Introduction / History
Spread across a vast area of the central-South of Madagascar, with tentacles into the West and East, is Ibara, home to the approximately 520,000 Bara, a pastoral people who have remained faithful to the ways of their ancestors. Known for their traditional sport of cattle rustling, the prerequisite for entering into manhood, they now fall victim to an unfortunate prejudice, being associated with cattle thieves in the context of the present social and economic problem of armed gangsters and large-scale cattle theft. The Bara have long been a feared and misunderstood race. They are brave and hardworking from an early age, regard virility and intelligence highly, and are usually of a tall and slender build.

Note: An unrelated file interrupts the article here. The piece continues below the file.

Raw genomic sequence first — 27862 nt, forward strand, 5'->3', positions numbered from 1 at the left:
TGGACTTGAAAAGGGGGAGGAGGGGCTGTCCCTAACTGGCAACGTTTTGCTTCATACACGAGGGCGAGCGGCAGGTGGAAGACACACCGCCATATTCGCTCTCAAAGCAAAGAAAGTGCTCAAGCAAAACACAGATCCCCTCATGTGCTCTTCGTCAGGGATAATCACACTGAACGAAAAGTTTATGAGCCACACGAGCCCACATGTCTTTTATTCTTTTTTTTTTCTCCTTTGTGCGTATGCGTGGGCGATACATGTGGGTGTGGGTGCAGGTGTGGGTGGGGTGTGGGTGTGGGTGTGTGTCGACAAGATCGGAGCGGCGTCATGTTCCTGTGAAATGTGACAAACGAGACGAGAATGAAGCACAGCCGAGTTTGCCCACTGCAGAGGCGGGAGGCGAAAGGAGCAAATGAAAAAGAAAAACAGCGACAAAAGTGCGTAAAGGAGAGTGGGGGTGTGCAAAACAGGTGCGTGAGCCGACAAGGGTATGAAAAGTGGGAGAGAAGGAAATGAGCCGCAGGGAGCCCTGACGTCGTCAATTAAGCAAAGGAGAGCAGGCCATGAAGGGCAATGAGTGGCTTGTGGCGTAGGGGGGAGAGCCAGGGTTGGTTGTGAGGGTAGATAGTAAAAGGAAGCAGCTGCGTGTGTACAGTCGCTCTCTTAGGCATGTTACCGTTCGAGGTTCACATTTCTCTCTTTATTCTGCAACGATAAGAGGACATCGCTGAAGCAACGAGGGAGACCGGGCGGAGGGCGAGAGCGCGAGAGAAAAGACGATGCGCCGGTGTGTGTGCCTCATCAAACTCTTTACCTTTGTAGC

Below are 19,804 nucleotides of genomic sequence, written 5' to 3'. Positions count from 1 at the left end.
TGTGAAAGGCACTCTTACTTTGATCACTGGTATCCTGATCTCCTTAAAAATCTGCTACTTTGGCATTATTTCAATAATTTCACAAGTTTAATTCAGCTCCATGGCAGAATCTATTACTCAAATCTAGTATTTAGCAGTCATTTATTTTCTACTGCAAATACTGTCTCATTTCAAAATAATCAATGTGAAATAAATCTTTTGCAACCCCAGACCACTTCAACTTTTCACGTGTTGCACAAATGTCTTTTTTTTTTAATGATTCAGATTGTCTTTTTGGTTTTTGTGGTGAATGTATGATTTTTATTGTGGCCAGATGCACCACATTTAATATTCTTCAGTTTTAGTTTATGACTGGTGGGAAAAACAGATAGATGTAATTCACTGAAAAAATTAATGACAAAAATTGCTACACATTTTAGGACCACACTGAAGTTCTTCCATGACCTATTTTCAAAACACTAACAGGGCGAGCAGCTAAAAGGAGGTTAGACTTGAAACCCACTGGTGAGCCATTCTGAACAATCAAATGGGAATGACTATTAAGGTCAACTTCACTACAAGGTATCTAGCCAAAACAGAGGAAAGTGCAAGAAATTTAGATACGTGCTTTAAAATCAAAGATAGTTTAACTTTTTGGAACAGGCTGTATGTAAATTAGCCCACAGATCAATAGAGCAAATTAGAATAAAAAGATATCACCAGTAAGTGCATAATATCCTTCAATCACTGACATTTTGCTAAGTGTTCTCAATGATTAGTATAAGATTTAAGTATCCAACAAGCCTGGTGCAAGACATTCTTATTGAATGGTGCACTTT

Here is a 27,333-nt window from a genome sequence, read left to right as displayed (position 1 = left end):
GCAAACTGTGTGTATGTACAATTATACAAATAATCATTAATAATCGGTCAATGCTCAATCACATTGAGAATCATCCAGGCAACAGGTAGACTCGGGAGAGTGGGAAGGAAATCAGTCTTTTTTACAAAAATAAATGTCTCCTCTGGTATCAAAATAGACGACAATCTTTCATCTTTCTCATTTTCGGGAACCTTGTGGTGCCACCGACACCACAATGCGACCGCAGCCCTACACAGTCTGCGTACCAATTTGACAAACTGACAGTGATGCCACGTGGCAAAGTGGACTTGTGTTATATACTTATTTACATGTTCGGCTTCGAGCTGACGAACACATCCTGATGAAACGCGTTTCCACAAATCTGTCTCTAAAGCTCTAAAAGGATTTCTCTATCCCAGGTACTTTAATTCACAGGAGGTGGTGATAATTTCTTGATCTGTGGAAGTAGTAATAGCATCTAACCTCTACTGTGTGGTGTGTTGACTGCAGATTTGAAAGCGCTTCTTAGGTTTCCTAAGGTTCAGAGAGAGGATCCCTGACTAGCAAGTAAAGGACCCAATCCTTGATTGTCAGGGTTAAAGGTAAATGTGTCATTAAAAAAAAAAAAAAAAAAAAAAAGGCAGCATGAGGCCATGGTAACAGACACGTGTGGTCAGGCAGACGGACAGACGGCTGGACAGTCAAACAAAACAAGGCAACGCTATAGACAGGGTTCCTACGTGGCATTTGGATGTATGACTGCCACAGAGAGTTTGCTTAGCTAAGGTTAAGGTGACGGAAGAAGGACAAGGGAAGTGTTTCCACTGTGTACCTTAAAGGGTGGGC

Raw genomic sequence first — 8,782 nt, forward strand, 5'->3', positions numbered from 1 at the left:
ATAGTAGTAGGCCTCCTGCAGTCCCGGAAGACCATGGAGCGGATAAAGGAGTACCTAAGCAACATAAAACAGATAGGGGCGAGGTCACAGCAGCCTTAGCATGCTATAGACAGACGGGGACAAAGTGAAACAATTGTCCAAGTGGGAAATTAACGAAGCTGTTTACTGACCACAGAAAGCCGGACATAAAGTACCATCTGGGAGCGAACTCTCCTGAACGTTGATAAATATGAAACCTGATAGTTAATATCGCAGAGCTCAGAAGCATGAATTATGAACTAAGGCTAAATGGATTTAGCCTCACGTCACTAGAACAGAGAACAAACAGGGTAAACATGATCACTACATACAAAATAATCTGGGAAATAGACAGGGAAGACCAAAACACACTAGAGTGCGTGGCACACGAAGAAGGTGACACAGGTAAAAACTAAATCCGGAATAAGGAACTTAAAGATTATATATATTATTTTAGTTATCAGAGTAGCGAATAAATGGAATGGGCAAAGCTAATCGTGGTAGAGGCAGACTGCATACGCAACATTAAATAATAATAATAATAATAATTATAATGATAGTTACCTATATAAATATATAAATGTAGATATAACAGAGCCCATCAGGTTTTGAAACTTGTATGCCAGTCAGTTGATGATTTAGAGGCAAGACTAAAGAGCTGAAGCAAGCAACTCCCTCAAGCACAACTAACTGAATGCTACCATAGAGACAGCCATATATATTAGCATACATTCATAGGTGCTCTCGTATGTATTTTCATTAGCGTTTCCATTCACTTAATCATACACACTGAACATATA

Bara society, previously impermeable to new ideas, is being increasingly forced to consider foreign concepts like schools and alternatives to cattle herding because of insecurity. There is the constant threat of losing their herds to organized theft which in some cases forces them to abandon their villages and find a different way of life.
The cohesiveness of Bara society persists in the face of their differences. They do not all speak the same way. They have varying taboos and customs. There has never been one united Bara kingdom. Despite however being spread over the large area where they are found, they all have a strong common identity of being "Bara".
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